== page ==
In Q3, Uncle Sam Was the Green IT King Maker

Table of Contents

  1. Summary
  2. Smart Grid
    1. Consolidation
    2. Standards: A Roadmap
    3. Networking
    4. Partnerships
    5. Interoperability
    6. “Smart” Appliances
    7. SmartGridCity Advances
  3. Green Data Centers
    1. Storage
    2. Energy Efficiency
  4. Batteries
    1. Electric Car Batteries
    2. Beyond Lithium
    3. Consumer Electronics
  5. Vehicles
    1. Electric Vehicle Update
    2. Powertrains
    3. Plug-Ins and Charging Infrastructure
    4. Roll-outs
    5. The Big Auto Makers
    6. Biofuels
  6. Renewable Energy
    1. Solar Cost
  7. Carbon Market
  8. Green Building
  9. Funding
  10. Policy
  11. Key Takeaways

1. Summary

With half the federal stimulus funds rolling out and the other half still in the application process, green IT attracted more investor interest in third quarter than it ever has. In fact, cleantech posted high enough venture investment numbers to edge out biotech and infotech for the first time ever as the top venture capital investment sector for the quarter. But while the stimulus funds have helped move the sector along and spur more VC investment, companies and investors need to be thinking now about what they’re going to do once the stimulus has come and gone.

Smart grid continues to be a hot space with dozens of utilities announcing partnerships in third quarter as they went after government funds for pilots and larger scale rollouts. Any company without a software component is scrambling to get one as home energy monitoring remains a must-have. Thanks to all the interest in smart grid, however, talk of a bubble in the space grew this quarter with even smart-grid CEOs mentioning the b-word and worrying that VCs were not going to get the returns they expect from smart grid investments.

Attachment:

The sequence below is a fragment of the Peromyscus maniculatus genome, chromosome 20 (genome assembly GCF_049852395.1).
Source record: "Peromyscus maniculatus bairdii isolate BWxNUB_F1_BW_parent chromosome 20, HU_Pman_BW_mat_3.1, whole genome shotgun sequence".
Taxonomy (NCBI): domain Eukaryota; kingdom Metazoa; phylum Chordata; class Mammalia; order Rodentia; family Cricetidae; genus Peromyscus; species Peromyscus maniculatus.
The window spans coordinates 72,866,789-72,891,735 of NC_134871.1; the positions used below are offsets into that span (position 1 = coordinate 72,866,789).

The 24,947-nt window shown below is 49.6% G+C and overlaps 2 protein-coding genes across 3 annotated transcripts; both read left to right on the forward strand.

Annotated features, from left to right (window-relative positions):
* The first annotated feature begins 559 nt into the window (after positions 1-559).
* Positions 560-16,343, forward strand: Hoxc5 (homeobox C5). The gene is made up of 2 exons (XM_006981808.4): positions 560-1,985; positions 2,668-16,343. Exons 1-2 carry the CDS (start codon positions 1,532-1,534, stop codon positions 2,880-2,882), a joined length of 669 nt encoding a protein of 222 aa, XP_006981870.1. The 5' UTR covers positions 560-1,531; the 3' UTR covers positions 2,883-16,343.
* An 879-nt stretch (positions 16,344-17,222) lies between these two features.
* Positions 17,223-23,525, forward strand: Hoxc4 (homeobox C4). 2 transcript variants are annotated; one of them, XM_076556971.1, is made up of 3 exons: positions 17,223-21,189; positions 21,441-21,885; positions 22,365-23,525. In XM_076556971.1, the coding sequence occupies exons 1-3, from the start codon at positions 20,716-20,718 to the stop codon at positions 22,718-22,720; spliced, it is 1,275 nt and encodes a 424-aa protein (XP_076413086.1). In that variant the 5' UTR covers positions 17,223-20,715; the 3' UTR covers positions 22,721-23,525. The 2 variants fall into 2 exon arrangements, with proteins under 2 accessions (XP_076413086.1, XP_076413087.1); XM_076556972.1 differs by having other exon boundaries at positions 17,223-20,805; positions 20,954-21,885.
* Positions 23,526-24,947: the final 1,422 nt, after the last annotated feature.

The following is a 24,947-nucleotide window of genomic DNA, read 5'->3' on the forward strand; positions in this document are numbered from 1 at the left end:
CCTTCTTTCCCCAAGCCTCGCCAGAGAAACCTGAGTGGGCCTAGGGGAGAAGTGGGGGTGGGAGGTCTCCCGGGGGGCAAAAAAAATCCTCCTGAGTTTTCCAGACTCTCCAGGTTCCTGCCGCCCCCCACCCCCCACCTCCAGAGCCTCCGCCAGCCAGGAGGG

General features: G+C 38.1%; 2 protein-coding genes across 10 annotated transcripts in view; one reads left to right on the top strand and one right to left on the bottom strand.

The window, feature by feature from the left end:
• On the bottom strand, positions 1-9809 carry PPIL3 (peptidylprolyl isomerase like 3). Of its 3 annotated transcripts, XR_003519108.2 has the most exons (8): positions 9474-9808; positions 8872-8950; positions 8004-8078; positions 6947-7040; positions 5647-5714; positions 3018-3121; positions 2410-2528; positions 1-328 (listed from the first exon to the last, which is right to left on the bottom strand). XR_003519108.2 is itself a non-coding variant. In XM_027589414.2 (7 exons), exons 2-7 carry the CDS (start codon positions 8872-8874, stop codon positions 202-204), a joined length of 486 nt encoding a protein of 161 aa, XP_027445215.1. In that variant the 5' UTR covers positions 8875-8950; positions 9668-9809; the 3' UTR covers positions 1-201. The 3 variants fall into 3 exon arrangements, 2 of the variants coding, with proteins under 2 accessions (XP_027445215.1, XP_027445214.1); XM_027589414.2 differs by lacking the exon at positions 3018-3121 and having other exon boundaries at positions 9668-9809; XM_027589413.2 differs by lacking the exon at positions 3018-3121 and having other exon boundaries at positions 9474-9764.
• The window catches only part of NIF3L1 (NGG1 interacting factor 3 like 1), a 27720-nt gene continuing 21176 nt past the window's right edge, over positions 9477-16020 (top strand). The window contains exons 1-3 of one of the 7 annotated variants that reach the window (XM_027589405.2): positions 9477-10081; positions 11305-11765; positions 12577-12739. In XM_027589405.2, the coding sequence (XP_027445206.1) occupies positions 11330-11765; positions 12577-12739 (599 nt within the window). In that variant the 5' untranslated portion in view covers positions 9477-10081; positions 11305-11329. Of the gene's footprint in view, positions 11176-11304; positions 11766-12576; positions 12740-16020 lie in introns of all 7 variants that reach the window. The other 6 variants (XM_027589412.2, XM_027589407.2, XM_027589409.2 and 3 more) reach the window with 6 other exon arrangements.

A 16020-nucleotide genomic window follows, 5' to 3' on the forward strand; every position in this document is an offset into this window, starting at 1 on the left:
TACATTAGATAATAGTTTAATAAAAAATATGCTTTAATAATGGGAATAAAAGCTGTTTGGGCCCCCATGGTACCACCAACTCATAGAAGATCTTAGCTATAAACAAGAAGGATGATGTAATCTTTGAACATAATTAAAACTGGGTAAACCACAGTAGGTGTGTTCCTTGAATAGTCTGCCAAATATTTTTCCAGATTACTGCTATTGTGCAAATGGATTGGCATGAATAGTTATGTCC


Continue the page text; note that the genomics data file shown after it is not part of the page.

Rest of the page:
Battery companies—focused both on vehicles and consumer electronics—fared well in third quarter, drawing attention from VCs, the government and larger companies looking at batteries as a good business to be in. Lithium-ion technology, while currently dominating the space, is losing a bit of its luster thanks to talk of limited lithium resources and expensive manufacturing processes. Talk of going “beyond lithium” dominated many battery conversations and was the theme of an IBM-led meeting of the battery minds. While everyone seems to agree that’s the right direction, no one is sure yet of what there is beyond lithium.

The momentum behind plug-in electric vehicles got a boost this quarter as several hundred million dollars made their way into the hands of charging infrastructure companies and some of the first charging stations were unveiled. The cars that will plug into them are still lagging behind a bit, but some are on track to get here next year. And despite the excitement around EVs and PHEVs, biofuels had a resurgence in popularity in third quarter as well, thanks to major investments in algae-based fuels from Exxon, Chevron and BP, as well as several venture funding announcements tied to a variety of biofuels plays.

For the first time in a long time, we started to see the price of solar panels come down and the efficiency of such panels go up, but while federal funds and state grants are helping to finance renewable energy projects right now, something lasting needs to be done to make up for the reduction in available project financing.

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